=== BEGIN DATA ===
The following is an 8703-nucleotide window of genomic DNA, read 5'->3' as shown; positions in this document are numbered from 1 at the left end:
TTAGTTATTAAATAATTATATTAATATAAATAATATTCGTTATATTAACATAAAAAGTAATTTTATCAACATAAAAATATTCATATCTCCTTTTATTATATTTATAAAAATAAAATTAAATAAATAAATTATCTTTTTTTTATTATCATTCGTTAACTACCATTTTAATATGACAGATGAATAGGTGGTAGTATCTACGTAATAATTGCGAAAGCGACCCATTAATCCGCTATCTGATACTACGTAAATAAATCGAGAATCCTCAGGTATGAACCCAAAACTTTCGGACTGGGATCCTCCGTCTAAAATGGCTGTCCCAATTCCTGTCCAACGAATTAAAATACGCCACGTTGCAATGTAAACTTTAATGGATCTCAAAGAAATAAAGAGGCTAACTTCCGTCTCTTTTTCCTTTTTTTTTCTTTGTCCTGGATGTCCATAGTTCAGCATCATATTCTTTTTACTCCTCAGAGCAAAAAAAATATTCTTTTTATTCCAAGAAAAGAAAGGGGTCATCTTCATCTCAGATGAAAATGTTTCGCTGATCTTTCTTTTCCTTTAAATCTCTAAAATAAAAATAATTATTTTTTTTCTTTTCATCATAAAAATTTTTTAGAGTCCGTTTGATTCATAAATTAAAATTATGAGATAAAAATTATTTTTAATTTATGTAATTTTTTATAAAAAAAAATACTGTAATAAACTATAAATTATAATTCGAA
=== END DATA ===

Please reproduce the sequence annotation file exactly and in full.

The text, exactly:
The following is an 8703-nucleotide window of genomic DNA, read 5'->3' as shown; positions in this document are numbered from 1 at the left end:
TTAGTTATTAAATAATTATATTAATATAAATAATATTCGTTATATTAACATAAAAAGTAATTTTATCAACATAAAAATATTCATATCTCCTTTTATTATATTTATAAAAATAAAATTAAATAAATAAATTATCTTTTTTTTATTATCATTCGTTAACTACCATTTTAATATGACAGATGAATAGGTGGTAGTATCTACGTAATAATTGCGAAAGCGACCCATTAATCCGCTATCTGATACTACGTAAATAAATCGAGAATCCTCAGGTATGAACCCAAAACTTTCGGACTGGGATCCTCCGTCTAAAATGGCTGTCCCAATTCCTGTCCAACGAATTAAAATACGCCACGTTGCAATGTAAACTTTAATGGATCTCAAAGAAATAAAGAGGCTAACTTCCGTCTCTTTTTCCTTTTTTTTTCTTTGTCCTGGATGTCCATAGTTCAGCATCATATTCTTTTTACTCCTCAGAGCAAAAAAAATATTCTTTTTATTCCAAGAAAAGAAAGGGGTCATCTTCATCTCAGATGAAAATGTTTCGCTGATCTTTCTTTTCCTTTAAATCTCTAAAATAAAAATAATTATTTTTTTTCTTTTCATCATAAAAATTTTTTAGAGTCCGTTTGATTCATAAATTAAAATTATGAGATAAAAATTATTTTTAATTTATGTAATTTTTTATAAAAAAAAATACTGTAATAAACTATAAATTATAATTCGAA